Initially, I had no plans this Sunday. All these downpour made it difficult to plan a trip. Then I woke up this morning and saw the sun up and the weather slightly warm. I thought It would be a waste not to make use of this perfect sunny Sunday. It’s days like this that makes you appreciate the haring arao. So I packed my bag and went straight out of the gate. For some strange, unexplained and eccentric gusto I had San Rafael, Bulacan in mind. I’ve been longing to visit a family in this quiet Bulacan town but whenever I do plan (for the past two years) the journey something unexpected comes up. This trip has long been over due. So this one Sunday was “do it or never” for me.
I was in Cubao at around 7 in the morning. All alone without a clue what bus to board. I don’t even know the exact address where the family live. All I know is San Rafael, the town, Vizal, the small barrio and some vague knowledge I have of it – and this, oddly, was exciting prospect for me. Those headed north converge around the multitude of bus terminals in the vicinity of Cubao. There’s something about seeing people in provincial bus terminals. These people leave behind their loved ones to work in Manila – today, they’re going home – except me.
I reached San Rafael after 2.5 hour or so of traveling. I pass over such historic towns: Plaridel (formerly Quingua) and Baliuag. These provincial towns seemed busy for a Sunday. It was enticing to go down in Baliuag, as I’ve yet to see its celebrated church but I have to find what I came to look for in San Rafael first, so this has to wait.
I went down in front of the church in Cruz na Daan, which I thought would have tricycles. I was surprised, there was nothing there. I had to walk back where to where some shops and some rural banks were and then started asking for directions. I was amazed at the shops that sells mostly farming tools and poultry feeds – In a world that is fast becoming more and more dependent on technology, life in San Rafael has remained mostly agricultural – at least in these part of San Rafael. They also have these small stalls that sells roasted pugo, chicharon and some local kakanin. I had no address with me, only the name of the person I came to look for. The tambays, usually tricycle drivers and vendors, are always the best people to approach when you’re lost.The people I asked knew the family I was looking for like they were kin. Its true when they say, “everybody knows everybody” in the Filipino barrio.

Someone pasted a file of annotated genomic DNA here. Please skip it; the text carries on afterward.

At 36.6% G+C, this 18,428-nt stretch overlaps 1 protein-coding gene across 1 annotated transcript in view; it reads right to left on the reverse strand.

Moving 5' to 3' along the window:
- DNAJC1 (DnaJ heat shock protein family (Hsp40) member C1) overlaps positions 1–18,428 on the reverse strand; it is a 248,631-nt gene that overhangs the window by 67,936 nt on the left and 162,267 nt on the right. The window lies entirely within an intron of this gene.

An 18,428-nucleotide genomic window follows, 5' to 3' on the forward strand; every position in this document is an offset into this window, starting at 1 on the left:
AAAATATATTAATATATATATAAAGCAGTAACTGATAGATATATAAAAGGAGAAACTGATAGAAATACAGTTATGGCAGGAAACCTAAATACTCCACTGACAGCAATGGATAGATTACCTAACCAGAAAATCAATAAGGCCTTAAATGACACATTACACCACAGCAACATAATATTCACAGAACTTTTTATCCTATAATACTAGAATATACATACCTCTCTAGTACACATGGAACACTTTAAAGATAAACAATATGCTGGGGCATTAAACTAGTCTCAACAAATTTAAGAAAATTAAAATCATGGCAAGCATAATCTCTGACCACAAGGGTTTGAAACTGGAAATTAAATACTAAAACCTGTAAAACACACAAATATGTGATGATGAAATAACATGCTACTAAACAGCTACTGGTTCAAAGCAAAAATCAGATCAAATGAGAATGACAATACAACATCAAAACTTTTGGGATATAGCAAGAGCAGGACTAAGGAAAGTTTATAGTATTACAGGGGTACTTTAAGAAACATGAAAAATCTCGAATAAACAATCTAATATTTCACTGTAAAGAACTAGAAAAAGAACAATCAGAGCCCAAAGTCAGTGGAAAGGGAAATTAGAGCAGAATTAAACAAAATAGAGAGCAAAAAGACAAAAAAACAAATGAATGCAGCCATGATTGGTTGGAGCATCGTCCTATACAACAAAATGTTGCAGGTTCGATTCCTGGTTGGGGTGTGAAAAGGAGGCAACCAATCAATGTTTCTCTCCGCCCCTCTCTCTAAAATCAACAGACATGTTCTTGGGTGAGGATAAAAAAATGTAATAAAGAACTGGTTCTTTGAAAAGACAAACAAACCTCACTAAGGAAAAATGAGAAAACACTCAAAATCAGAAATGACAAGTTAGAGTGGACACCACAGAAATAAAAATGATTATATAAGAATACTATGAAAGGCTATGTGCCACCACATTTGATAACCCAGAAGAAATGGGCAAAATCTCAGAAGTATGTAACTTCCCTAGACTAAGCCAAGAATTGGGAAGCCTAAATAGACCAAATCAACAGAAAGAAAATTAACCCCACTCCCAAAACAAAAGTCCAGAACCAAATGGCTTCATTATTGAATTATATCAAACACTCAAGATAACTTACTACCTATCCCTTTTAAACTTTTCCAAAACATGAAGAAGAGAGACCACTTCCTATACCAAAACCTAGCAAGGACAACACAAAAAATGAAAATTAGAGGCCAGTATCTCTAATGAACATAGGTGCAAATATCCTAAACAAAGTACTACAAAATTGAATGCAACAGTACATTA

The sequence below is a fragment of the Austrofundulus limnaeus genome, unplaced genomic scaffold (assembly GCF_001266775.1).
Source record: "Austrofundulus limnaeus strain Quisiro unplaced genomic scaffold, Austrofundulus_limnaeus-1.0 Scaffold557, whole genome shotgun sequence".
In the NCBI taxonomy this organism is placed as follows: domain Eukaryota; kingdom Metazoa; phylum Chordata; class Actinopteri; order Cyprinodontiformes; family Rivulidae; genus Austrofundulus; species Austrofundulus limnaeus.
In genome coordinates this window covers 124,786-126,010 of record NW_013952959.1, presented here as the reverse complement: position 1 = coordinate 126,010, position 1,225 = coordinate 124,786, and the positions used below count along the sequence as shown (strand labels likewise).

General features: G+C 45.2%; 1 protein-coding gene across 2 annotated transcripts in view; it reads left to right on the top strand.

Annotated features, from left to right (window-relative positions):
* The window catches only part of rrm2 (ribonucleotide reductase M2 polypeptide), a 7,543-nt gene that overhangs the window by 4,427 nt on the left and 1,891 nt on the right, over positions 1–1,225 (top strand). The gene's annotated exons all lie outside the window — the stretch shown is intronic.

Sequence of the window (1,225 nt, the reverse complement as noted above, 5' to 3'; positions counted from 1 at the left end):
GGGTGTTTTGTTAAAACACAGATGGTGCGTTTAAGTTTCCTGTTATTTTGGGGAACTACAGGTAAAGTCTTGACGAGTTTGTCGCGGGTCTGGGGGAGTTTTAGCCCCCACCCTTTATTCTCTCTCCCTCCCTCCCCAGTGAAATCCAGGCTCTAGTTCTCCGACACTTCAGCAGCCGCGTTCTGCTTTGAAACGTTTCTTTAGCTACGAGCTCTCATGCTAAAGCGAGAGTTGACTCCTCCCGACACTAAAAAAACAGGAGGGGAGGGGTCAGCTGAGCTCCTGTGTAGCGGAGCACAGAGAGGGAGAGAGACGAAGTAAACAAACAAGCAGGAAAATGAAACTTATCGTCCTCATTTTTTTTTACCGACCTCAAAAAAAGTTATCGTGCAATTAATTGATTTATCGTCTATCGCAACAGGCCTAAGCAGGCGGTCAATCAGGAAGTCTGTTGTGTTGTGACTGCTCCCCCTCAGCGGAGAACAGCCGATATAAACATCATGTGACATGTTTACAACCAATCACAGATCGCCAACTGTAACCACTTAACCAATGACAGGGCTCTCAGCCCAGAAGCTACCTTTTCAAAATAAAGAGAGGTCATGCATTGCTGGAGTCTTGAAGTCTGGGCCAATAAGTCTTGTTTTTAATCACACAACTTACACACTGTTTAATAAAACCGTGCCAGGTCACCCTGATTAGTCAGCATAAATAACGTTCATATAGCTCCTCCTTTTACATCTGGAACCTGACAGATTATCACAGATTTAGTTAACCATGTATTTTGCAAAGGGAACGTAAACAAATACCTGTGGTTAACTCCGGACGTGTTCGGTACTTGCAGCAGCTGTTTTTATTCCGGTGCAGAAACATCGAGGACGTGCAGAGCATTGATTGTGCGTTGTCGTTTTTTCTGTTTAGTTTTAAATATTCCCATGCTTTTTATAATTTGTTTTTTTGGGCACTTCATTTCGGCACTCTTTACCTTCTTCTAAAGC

Finally, I get to meet them. I was glad to be rewarded with the opportunity to see them after traveling without even an address as reference. The San Rafaeleño clan is now a matriarchal family since the Lolo, a Bulakeño gentleman and a respected figure in the Barrio died a few decades ago. He left behind a well knitted family that has maintained strong relations with each other. The Lola on the other hand is a simple housewife but had long since managed their modest farms after her husband died. She has dedicated the best years of her life for her children. And with this enormous task – she had been nothing short of being outstanding. She’s a magnificent cook – works her magic, naturally cooking appetizing Tagala dishes, inside her quite roomy cucina. I also know for a fact that she makes mouth-watering meriendas. Too bad I never got to taste them since my visit was unexpected. Her children and grandchildren, those that are already living abroad, visits her often throughout the year. The wonderful old lady is being taken care for by her two devoted children that lives with her.
The younger generation of this Tagalog family still follows the traditional values and beliefs of the old Tagalog way of life. The fiestas and all the important religious Catholic events are still observed. Even the art of Bulakeño cookery is handed down to the next generation. I could just imagine how their table would look like this Christmas! What is truly fascinating is their Tagalog – theirs is said to be the most profound of all the Tagalogs. Some had even suggested that Bulacan’s Tagalog is the equivalent of what Castilian Spanish is to the Spanish language. And I can feel that they are proud of this fact.
Everything is uncomplicated and clear inside their household. They all eat lunch at the same time and talk about family. Seemingly routine and mundane for us outsiders but it was refreshing for someone like me. They’ve been exposed to the hardship of life as farmers and perhaps this is why even the littlest of task, like feeding the animals, is important in the house. “Magsikap”, “Magtipid”, “Magsimba” ,”Gumalang”. We find such reminders old fashion, even whine when we start hearing them but these values were the foundation of our old society. We now take these lumang tradisyon for granted – It’s about time that we look back at what made our old society great.
The remaining family members of the clan continues to live a pastoral life near the border between San Rafael and Candaba. Barrio Vizal, where they live, is in Candaba – its fascinating that when you cross the narrow boundary, you’ll find a populace speaking pure Campampangan. Barrio Vizal remain Tagalog. It is as if a line had been drawn to split the Capampangans and the Tagalogs here.
The San Rafaeleño family for generations has maintained farmlands for rice planting. They are the quintessential Farmers of the northern Tagala region. Their rice fields are magnificently green this time of the year. They have half a dozen dogs and some farm animals. They feed these animals with old stocks of their rice – those that probably are not good to sell. Thy have a spacious camalig and a modest residence that has been gradually improved throughout the years. What strikes me as significant is that whereas they’re visibly prosperous country folks yet they’ve maintained a bucolic lifestyle.
I’ve learned a lot that Sunday in San Rafael — small things that I can do to uncomplicate life.
29 August 2010